- Moonface Martin in Anything Goes is a perfectly harmless gangster who genuinely tries to help the hero and also smuggles a tommy gun on board... just in case.
- The Pianta Syndicate from Paper Mario: The Thousand-Year Door.
- The Animal Crossing games have Sonny Resetti, a mole who blows up at players who shut down without saving, but never does anything to them. Which is good, because you'll see him even if the game froze and you couldn't save.
- Probably more related to this trope would be "Crazy Redd", a fox who runs a furniture black market. Complete with needing a password to get in, police on the watch for him, and the occasional painting bought from him being a forgery. However, most of this is played for laughs, and if you have good insurance, you'll get refunded (at least some) for the phony paintings.
- Tom Nook, THE resident mobster. Redd is just a crook, but Nook brings his nephews into the mix.
- The Plob from Dragon Quest Heroes Rocket Slime
- Almost all of the Grunts of various teams from Pokémon. They never truly pose a threat past Poisoning all of your Pokémon to a knockout with their Goddamn Zubat. Once you get to the Commanders, Admins, and Leaders, though...
- In the games, Giovanni of Team Rocket is just plain bad. The first two times you run into him, he threatens that he will make you "experience a world of pain!" Yeah, that guy threatens an eleven year old with physical violence.
- Averted in Pokémon Colosseum and Pokemon XD; while various members of Cipher could be goofy, the entire organization, even the low-level flunkies, was treated as incredibly dangerous—silly goons were the exception, not the rule.
- In Professor Layton and the Unwound Future, the mafia is actually referred to as "The Family". However, the only run-ins you have with them are solving puzzles. There's even a Lampshade Hanging that they're not allowed to hurt you.
- The Mafia of Cooks from A Hat In Time do seem to rob people and drive non-Mafia restaurants out of business, but they also do things like punch barrels dressed as old ladies to scare people.
- There was a short on Animaniacs in which Yakko, Wakko, and Dot completely humiliated a Godfather-esque mafia boss who tried to kick them out of "his" table at a small Italian restaurant. The Don was actually played fairly straight, but was totally Genre Blind to the fact that he was up against a group of Cartoon Tricksters who didn't care who he was and had the ability to violate the usual laws of reality in order to Break the Haughty.
- Many episodes of The Flintstones.
- The Mafia's appearances are mostly played for laughs on The Simpsons, as is the Robot Mafia on Futurama.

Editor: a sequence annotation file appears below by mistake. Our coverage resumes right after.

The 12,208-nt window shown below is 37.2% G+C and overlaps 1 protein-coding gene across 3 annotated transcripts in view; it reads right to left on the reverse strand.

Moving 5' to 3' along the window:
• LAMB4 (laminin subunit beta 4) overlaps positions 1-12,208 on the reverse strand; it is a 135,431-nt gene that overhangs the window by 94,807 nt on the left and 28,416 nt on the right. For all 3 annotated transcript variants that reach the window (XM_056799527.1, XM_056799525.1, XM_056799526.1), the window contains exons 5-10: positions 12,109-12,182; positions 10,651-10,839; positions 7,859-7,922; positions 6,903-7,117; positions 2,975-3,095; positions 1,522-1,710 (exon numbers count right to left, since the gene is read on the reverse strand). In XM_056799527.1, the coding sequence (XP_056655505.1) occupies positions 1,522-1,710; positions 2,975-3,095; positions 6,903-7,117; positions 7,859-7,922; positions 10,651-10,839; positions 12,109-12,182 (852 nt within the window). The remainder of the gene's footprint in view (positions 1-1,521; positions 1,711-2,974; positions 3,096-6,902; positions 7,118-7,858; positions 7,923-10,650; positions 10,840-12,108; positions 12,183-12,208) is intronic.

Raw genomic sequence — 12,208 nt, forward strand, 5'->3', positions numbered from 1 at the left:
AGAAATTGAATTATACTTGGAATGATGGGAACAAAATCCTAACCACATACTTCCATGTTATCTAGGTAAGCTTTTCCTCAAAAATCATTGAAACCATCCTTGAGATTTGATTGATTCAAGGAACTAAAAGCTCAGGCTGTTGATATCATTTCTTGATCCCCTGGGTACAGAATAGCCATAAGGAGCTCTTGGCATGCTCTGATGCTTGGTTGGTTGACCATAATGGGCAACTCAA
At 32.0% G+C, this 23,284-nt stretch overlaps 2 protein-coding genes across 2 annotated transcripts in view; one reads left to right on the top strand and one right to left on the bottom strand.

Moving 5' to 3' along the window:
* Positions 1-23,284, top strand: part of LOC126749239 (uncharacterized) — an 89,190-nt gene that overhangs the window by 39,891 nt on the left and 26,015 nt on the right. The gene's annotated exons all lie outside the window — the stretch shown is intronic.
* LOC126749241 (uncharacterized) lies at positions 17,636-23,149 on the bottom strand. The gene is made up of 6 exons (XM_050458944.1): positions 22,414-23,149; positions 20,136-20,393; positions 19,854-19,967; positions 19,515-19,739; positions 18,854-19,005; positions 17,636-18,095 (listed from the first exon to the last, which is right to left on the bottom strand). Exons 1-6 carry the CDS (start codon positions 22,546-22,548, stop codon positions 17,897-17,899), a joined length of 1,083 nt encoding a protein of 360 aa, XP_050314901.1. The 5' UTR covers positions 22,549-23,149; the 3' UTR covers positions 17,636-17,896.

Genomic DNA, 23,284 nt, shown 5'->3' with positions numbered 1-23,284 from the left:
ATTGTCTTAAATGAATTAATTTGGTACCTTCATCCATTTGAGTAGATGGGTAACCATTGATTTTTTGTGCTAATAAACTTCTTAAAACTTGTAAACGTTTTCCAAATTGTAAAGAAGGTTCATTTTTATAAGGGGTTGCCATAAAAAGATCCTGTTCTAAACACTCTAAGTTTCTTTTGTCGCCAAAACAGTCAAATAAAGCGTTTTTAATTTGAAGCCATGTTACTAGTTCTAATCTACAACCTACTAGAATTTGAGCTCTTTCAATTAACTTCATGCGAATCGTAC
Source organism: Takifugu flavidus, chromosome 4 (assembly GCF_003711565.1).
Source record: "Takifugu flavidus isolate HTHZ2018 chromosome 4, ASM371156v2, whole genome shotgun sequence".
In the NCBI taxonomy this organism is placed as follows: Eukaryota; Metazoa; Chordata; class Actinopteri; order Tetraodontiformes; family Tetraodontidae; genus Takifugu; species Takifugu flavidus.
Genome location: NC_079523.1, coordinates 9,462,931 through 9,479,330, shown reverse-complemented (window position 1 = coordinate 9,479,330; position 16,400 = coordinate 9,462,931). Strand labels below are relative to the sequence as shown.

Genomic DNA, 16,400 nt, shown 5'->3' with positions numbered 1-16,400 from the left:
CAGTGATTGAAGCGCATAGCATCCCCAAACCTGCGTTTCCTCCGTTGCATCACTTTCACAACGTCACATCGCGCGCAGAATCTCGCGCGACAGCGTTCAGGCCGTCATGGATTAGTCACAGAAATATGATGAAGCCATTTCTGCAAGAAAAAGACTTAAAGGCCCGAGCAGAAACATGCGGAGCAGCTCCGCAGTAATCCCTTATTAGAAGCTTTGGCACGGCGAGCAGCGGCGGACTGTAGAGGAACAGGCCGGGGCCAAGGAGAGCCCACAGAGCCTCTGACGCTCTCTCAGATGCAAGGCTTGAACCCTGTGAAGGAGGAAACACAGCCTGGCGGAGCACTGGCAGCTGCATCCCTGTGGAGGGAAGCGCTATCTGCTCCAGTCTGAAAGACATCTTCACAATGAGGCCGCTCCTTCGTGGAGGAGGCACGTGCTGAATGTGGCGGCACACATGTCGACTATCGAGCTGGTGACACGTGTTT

- The Simpsons mafia can be consider something of a subversion, as some of the stuff they do is ridiculous and played for laughs, and other stuff is actually violent or highly illegal (like making loans and beating people when they can't pay them, or rigging sports events) yet it's also played for laughs. They are shown dumping a dead body (wrapped in a length of carpet) into a trash bin in a 1999 episode, so they clearly are able to commit murder when necessary.
- The robot Mafia plays this up. The mafia is only three robots. They act tough, but so far they haven't killed anybody onscreen. They machine gunned a robot who owed them in their first appearance, but being a robot, he just got back up. One of them mentions giving somebody Cement Shoes, which he enjoyed, because they were lighter than his lead ones. They came pretty close to burning the Planet Express crew up though, and they would have killed Flexo if Bender hadn't bent the unbendable girder they dropped on him.
- Big Daddy's organization in The Fairly Oddparents acts like your typical gangster family, with Big Daddy himself even voiced by Tony Sirocio, but they work in garbage collection.
- Yes...garbage collecting.
- Subsequent episodes (as well as the premiere) show that yes, Big Daddy's company does do actual garbage collecting, just...with mob-like tactics and some gangster work on the side.
- Luigi Vendetta, the opera-singing juvenile Canadian Mafia boss Kick sends to exact revenge on his brother Brad in Kick Buttowski.
- The Crooks in COPS are supposed to be a mafia organization, but since stealing is basically the only crime you're really even allowed to show on a kid's cartoon, they spend most of their time (unsuccessfully) robbing and burglarizing rather than racketeering and legbreaking.